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Tony Hirst

I think there is a whole bunch of other stuff going on here, too, including behavioural/psychological effects.

For example, in an oft-appearing phrase, what will happen when the kids of today who have grown up with free online content and apps get their own credit cards?

The cult of free is not just limited to online, though. The Observer Business section this Sunday had an article about a new free mens' magazine that is due to appear anytime, having taken heart - presumably - from the several 'free' (ad-supported) London/metropolitan newspapers.

"Free" at the moment is actually "paid for", but NOT directly by the consumer of the 'free' content. The cost is borne elsewhere, with the customer paying across several layers of indirection/intermediation.

Sometimes, we're happy to pay direct.

Disintermedation and reintermediation will find some sort of dynamic balance, I suspect, as consumers move between levels of indirect payment for the services they consume.

An appreciation of ecological concepts is key to developing this sort of model further, I think. My starting point would probably be to read up on the nature and structure of food webs!



yep, i agree(fwiw!). I blogged something similar, esp re Wienberger, here http://conclave.open.ac.uk/openair/?p=104 and mentioned in passing today that the openlearn global warming document on scribd got nearly 600 unique visitors IN A DAY (30 July) which is more than the most popular unit in LearningSpace gets in a week!


you know I like an ecological metaphor, so I'd agree there. As for what will today's teens do with credit cards - they'll buy trainers and gig tickets. They certainly won't pay for digital content. And once something is free there's no going back really.
Stuart - yes, you're Scribd post is interesting. It reinforces what Clay Shirky was saying in 2003 about why micropayments would fail (http://www.shirky.com/writings/fame_vs_fortune.html). He followed this up recently, concluding that in a digital age creators would need "to decide between going for audience size (fame) or restricting and charging for access (fortune), and that the desire for fame, no longer tempered by reproduction costs, would generally win out." (http://many.corante.com/archives/2007/04/25/sorry_wrong_number_mccloud_abandons_micropayments.php)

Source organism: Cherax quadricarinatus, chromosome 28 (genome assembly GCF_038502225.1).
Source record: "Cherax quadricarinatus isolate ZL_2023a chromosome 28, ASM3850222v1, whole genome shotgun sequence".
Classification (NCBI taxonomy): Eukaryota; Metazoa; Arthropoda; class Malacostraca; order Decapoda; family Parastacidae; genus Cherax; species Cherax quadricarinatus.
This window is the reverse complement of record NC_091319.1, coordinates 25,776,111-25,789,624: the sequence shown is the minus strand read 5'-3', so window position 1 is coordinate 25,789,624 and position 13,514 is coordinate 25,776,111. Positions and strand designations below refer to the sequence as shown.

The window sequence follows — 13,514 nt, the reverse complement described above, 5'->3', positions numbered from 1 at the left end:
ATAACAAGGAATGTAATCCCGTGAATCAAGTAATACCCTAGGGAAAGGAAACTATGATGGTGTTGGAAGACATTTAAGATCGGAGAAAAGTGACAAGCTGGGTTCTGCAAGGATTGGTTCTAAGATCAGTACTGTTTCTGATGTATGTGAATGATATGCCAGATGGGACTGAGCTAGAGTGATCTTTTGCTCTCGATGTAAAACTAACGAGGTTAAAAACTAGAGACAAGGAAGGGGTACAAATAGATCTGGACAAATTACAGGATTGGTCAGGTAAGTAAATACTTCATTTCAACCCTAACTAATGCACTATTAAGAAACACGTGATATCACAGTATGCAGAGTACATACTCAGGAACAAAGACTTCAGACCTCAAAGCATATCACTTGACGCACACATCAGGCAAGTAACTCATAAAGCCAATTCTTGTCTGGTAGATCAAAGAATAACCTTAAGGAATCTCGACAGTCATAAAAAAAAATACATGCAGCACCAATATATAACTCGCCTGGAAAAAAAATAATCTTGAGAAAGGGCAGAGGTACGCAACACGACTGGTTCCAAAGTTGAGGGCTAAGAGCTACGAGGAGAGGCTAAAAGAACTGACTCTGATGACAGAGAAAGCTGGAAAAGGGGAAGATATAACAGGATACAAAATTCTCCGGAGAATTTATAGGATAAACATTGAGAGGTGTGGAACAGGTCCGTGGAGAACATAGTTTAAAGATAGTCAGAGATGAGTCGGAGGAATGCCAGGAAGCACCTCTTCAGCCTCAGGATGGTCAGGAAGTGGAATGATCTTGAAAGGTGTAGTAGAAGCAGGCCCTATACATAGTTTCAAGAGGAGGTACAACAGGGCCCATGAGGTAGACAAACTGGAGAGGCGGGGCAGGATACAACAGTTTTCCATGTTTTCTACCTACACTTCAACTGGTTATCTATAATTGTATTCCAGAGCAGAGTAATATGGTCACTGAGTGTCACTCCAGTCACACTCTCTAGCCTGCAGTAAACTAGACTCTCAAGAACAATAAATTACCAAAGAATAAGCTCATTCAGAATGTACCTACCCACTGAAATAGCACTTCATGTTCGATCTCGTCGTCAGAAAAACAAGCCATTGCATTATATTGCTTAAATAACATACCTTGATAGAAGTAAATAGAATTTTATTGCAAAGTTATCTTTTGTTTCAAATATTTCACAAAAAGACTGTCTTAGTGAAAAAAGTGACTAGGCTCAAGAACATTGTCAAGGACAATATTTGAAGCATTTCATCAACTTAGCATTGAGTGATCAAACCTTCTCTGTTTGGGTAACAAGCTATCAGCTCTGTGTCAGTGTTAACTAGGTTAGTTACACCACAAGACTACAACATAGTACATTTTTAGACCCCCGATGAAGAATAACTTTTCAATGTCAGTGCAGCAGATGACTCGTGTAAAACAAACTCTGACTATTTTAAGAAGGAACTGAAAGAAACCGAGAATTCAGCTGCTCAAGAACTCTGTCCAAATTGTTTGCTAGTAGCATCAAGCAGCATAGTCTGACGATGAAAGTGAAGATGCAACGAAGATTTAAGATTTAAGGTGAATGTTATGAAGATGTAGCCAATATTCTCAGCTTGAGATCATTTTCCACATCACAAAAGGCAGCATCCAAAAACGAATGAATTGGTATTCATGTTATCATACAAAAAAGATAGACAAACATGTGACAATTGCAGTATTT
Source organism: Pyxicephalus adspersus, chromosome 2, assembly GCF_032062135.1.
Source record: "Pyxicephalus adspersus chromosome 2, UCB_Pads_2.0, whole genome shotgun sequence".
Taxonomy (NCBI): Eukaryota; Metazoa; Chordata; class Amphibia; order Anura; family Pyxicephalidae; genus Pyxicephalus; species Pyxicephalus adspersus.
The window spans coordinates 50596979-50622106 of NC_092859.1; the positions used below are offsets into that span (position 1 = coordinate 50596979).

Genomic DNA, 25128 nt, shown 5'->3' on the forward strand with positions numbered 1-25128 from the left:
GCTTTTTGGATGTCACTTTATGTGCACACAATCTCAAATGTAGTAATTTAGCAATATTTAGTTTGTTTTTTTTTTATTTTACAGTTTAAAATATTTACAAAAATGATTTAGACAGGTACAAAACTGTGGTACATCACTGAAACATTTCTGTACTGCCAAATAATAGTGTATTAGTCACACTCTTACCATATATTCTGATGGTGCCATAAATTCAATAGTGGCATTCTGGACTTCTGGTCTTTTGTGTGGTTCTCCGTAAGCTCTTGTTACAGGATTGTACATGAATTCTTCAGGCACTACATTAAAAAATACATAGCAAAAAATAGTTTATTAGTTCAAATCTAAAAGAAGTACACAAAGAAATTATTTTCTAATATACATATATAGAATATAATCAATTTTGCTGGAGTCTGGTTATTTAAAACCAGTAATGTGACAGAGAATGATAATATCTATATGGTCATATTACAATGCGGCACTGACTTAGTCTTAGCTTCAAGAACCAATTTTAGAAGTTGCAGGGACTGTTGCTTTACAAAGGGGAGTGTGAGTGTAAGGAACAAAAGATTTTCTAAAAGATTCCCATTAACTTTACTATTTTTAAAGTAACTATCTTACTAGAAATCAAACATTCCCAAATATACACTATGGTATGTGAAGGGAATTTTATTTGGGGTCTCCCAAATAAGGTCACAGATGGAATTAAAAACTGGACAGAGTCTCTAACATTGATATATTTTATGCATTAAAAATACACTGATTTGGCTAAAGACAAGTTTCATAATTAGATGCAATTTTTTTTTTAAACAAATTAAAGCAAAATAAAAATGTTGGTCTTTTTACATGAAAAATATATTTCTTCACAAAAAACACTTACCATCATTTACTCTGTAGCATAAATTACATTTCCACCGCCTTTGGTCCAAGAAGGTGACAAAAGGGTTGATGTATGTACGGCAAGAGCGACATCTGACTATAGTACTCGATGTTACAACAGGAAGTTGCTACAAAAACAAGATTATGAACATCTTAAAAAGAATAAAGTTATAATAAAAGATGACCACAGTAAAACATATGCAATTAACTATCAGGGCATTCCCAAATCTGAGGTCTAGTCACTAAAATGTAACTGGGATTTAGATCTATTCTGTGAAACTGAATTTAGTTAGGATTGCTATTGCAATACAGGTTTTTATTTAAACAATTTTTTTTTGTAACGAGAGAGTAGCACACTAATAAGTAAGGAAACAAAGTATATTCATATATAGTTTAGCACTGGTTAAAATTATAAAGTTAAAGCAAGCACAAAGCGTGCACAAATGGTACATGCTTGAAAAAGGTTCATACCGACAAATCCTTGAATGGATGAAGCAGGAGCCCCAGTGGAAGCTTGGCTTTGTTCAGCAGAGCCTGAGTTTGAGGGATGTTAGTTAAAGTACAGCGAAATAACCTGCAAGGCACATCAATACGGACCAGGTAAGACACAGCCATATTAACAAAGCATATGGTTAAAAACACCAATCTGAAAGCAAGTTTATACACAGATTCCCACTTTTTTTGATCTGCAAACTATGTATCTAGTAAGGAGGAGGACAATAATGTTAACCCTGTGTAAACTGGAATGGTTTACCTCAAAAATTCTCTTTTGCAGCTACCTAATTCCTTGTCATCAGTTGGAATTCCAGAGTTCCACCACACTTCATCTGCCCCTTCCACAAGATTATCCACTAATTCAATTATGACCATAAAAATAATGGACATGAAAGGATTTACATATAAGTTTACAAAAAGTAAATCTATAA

Doug Clow

Martin, I think you're right that "music has been the one industry that has really struggled with this desire for content to be liberated." The looming battle is for video content, and there the signs are that the video content owners are being just as ham-fisted as the audio ones. Even the organisations who you might expect to Do The Right Thing here are armlocked in to Getting It Wrong. Witness the outrage of the BBC's DRM solution (for stuff the licence-fee payers have already paid for!) and the disastrous car-crash that Google Video is turning in to (denying people the right to watch stuff they've already paid for!).

It's worth remembering that the full Stewart Brand information-is-free quote is:

"On the one hand information wants to be expensive, because it's so valuable. The right information in the right place just changes your life. On the other hand, information wants to be free, because the cost of getting it out is getting lower and lower all the time. So you have these two fighting against each other."

I reckon the battle's not even fully joined yet in video.


That's very Cartesian of you. (from seely brown's OpenLearn conference keynote)

If we were more Atelian we might say, "Digital content wants to be free, and will aggregate between the paths of it's greatest communication." (OK it's not good, but something like that).

I get surprized by people treating 'content' as something which precludes its communication, and the communication derived from it. You have UK Idol over there don't you? So yu can see the broadcast model = wrapping ads around (mostly) crap. And you will have noticed how many pennies the voting generates. (Interactive? Yeah right.)

We are watching (and contributing to) the convergence of the two models. So depending on which end 'the ínitial outsiders' are coming from, they are either a Simon Gallagher (Idol's privately interested broadcasting founder) or Jimbo Wales (Wikipedia's publicly interested interactive founder). The archetypes are pretty clear.

The internet might be "a matter transporter for digital content", but its where things are cached, where the libraries of common content packets stick as they REpass through nodes, which defines where content is (economically) transponded from/to (between TCP/IP networks).

I do like your 5 steps. If we generalized a bit more, it sounds like 'the five steps of Innovation', although "än initial outsider breaks down the barriers" might become "someone finds a way to make money, both going (broadcast) and coming (it's response)".

So how should we refer to this convergence? "The bundling of the economics of information with its related communication" or "the bundling of the economics of communication with its related information?" Depends whether one is coming or going I guess.

Hopefully, sometime in the (far) future we can expect to see a more seamless, and a more balanced, approach between (say) a BBC/OU programme and its related Lab/Learning/ (communicating) space. Of course this will depend on what archetypes exist in our public institutions. It also depends on long it takes public networks managers to reconfigure (portions of) their networks from a client/server model to a P2P model, so 'their' members can (economically) share transponding points. i.e. interactive libraries/communication tools.

Until then, we'll just to duplicate the same discussion across a thousand blogs.

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